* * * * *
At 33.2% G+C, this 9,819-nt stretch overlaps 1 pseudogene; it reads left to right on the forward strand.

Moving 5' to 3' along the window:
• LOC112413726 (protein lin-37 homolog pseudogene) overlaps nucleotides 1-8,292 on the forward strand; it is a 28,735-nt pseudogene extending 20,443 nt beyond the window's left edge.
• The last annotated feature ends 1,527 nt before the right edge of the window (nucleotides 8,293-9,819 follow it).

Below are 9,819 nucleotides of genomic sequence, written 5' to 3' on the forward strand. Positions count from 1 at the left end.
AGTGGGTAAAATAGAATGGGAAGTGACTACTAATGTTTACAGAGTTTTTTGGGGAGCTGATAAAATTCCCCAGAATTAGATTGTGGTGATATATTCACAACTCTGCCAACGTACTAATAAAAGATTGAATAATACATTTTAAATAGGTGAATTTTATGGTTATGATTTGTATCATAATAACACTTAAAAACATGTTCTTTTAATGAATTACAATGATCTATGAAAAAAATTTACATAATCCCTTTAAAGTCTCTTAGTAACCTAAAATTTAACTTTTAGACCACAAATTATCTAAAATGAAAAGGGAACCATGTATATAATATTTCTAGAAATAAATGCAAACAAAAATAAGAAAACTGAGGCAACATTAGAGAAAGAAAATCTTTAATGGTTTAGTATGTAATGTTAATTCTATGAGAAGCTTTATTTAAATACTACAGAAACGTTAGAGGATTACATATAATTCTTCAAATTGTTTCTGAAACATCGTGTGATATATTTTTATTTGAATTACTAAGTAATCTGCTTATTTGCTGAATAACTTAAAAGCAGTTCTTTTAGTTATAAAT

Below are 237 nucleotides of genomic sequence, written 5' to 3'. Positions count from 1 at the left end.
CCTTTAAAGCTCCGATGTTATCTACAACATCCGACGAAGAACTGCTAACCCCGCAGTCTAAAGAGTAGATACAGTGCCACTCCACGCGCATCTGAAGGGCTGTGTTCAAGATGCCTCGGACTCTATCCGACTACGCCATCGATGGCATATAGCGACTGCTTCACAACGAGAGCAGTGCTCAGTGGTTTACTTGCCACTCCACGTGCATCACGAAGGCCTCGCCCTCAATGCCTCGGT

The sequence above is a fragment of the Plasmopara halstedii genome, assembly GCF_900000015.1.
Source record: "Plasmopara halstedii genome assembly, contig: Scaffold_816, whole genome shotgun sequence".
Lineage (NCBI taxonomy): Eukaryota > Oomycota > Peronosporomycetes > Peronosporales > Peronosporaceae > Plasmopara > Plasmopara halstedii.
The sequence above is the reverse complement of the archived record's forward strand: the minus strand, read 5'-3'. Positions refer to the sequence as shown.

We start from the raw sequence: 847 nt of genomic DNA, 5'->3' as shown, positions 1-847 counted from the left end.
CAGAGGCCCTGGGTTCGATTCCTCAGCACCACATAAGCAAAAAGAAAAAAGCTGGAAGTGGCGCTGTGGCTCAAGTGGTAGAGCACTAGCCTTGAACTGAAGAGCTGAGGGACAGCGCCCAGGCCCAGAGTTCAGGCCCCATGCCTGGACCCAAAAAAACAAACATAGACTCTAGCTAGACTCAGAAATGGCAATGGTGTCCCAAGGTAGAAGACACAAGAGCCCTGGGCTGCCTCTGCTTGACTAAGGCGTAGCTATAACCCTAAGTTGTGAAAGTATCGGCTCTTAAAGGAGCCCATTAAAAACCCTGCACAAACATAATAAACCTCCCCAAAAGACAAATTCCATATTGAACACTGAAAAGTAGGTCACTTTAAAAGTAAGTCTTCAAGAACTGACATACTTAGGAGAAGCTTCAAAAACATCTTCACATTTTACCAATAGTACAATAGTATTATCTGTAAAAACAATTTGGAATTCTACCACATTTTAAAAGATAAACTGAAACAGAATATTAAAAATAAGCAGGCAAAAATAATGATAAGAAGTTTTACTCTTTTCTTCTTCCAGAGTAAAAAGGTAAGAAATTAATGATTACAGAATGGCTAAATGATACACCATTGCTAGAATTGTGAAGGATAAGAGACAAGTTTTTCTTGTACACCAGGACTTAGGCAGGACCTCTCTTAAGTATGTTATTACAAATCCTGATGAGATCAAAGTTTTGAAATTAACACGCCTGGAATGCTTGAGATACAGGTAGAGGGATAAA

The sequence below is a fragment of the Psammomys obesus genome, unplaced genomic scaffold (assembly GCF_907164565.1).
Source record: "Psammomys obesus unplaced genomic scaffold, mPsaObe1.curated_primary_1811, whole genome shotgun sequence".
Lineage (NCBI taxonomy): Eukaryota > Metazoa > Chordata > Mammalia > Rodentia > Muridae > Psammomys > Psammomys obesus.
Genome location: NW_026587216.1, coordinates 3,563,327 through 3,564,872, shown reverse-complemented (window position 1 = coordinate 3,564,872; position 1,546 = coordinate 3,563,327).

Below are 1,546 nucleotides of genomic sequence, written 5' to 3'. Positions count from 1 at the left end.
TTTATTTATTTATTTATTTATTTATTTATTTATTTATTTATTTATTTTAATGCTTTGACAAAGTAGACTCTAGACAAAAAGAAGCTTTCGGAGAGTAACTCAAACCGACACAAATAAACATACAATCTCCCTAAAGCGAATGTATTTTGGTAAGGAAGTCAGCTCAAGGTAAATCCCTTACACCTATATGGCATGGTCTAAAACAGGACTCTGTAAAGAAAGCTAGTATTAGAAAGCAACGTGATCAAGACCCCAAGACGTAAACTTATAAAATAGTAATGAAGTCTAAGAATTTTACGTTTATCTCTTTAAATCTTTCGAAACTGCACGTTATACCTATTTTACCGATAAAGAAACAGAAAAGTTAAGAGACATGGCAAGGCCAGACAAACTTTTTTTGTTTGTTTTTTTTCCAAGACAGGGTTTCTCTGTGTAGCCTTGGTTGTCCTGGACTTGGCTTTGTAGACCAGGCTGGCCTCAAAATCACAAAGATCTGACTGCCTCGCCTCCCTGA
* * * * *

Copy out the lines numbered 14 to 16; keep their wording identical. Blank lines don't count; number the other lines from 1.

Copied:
CAGAGGCCCTGGGTTCGATTCCTCAGCACCACATAAGCAAAAAGAAAAAAGCTGGAAGTGGCGCTGTGGCTCAAGTGGTAGAGCACTAGCCTTGAACTGAAGAGCTGAGGGACAGCGCCCAGGCCCAGAGTTCAGGCCCCATGCCTGGACCCAAAAAAACAAACATAGACTCTAGCTAGACTCAGAAATGGCAATGGTGTCCCAAGGTAGAAGACACAAGAGCCCTGGGCTGCCTCTGCTTGACTAAGGCGTAGCTATAACCCTAAGTTGTGAAAGTATCGGCTCTTAAAGGAGCCCATTAAAAACCCTGCACAAACATAATAAACCTCCCCAAAAGACAAATTCCATATTGAACACTGAAAAGTAGGTCACTTTAAAAGTAAGTCTTCAAGAACTGACATACTTAGGAGAAGCTTCAAAAACATCTTCACATTTTACCAATAGTACAATAGTATTATCTGTAAAAACAATTTGGAATTCTACCACATTTTAAAAGATAAACTGAAACAGAATATTAAAAATAAGCAGGCAAAAATAATGATAAGAAGTTTTACTCTTTTCTTCTTCCAGAGTAAAAAGGTAAGAAATTAATGATTACAGAATGGCTAAATGATACACCATTGCTAGAATTGTGAAGGATAAGAGACAAGTTTTTCTTGTACACCAGGACTTAGGCAGGACCTCTCTTAAGTATGTTATTACAAATCCTGATGAGATCAAAGTTTTGAAATTAACACGCCTGGAATGCTTGAGATACAGGTAGAGGGATAAA

The sequence below is a fragment of the Psammomys obesus genome, unplaced genomic scaffold (assembly GCF_907164565.1).
Source record: "Psammomys obesus unplaced genomic scaffold, mPsaObe1.curated_primary_1811, whole genome shotgun sequence".